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Aesthetic and relational ethics: beyond Baumanís postmodern ethics

Citation

Hookway, N and Ezzy, D, Aesthetic and relational ethics: beyond Bauman's postmodern ethics, Beyond Bauman: critical engagements and creative excursions, Routledge, MH Jacobsen (ed), United Kingdom, pp. 29-45. ISBN 9781472476111 (2017) [Research Book Chapter]

Copyright Statement

Copyright 2017 selection and editorial matter, Michael Hviid Jacobsen; individual chapters, the contributors

Official URL: https://www.routledge.com/Beyond-Bauman-Critical-e...

Abstract

Zygmunt Bauman's postmodern ethics as unfolded in books such as Postmodern Ethics (1993) and Life in Fragments (1995) signals an important new direction in contrast to the orthodoxy of Emile Durkheim's 'normative' morality. Following a brief overview of Zygmunt Bauman's 'moral sociology' and how it fits with his recent liquid analysis, the first part of the chapter makes a case for the importance of Bauman's postmodern ethics for grasping moral life outside decline accounts. The second part of the chapter argues that Bauman's ethics of 'infinite responsibility' needs to be grounded within particular, emotional and embodied encounter. Taking a cue from Jeffrey C. Alexander's (2010) conceptualisation of 'iconic consciousness', the chapter suggests that Bauman's relational theory can be extended to include aesthetics and symbols as integral to ethical practice and needs to provide space for the self to establish itself as a self. The approach also draws on Sara Ahmed's sociology of emotions, Luce Irigaray's analysis of embodiment, and Judith Butler's Levinasian-inspired analysis of relations with the 'other'. Bauman, Ahmed and Alexander are all concerned with human responses to systemic cruelty, suffering and trauma. We conclude that the Levinasian/Baumanesque 'infinite responsibility' to the Other can be reconceptualised through a celebration of the uncertainty in the moment of human response to suffering. The otherness of the Other is found through embracing the uncertainty associated with the possibility of trauma in the presence of the suffering Other. Butler's (2004) analysis of the US response to 9/11 carries this argument.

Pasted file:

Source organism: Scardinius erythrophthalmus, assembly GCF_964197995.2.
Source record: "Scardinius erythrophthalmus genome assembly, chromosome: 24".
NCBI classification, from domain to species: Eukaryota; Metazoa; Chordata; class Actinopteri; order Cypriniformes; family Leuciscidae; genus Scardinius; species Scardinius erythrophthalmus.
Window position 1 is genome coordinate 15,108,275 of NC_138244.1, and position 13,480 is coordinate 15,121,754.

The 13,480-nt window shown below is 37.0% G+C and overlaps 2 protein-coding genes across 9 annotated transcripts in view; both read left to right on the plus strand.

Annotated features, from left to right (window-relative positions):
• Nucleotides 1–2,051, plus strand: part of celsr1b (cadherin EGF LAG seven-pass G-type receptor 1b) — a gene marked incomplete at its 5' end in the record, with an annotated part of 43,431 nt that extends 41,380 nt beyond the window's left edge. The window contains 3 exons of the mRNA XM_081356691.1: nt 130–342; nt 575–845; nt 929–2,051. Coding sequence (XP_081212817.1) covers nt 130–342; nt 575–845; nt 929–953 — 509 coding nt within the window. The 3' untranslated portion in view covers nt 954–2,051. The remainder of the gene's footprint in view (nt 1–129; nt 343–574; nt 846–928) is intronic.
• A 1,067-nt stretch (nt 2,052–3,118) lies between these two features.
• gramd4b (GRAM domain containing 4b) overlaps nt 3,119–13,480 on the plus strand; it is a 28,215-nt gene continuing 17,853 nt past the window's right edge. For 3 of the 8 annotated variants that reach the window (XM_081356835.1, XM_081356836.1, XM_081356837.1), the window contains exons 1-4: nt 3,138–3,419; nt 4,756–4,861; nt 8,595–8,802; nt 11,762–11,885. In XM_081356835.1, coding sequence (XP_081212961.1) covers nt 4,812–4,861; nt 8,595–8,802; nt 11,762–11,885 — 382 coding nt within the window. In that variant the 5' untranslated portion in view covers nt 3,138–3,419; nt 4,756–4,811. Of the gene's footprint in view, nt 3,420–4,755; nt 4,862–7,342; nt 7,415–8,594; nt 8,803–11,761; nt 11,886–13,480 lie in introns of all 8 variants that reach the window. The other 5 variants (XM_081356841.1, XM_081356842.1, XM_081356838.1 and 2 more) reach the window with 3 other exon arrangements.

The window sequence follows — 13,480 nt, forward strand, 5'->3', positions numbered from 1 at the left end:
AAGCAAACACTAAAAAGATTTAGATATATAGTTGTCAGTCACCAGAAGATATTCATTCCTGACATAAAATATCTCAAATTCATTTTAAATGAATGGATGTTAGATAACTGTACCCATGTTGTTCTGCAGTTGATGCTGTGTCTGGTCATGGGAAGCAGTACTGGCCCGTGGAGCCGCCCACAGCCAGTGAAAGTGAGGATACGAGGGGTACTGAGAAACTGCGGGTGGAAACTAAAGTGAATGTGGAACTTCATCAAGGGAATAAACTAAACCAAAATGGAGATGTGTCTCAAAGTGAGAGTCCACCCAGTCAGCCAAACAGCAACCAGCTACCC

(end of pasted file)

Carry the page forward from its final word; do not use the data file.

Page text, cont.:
Item Details

Item Type:Research Book Chapter
Keywords:Zygmunt Bauman, postmodern ethics, moral sociology, infinite responsibility
Research Division:Studies in Human Society
Research Group:Sociology
Research Field:Sociology not elsewhere classified
Objective Division:Expanding Knowledge
Objective Group:Expanding Knowledge
Objective Field:Expanding Knowledge through Studies of Human Society
Author:Hookway, N (Dr Nicholas Hookway)
Author:Ezzy, D (Professor Douglas Ezzy)
ID Code:111192
Year Published:2017
Deposited By:Office of the School of Social Sciences
Deposited On:2016-09-02
Last Modified:2018-04-12
Downloads:0

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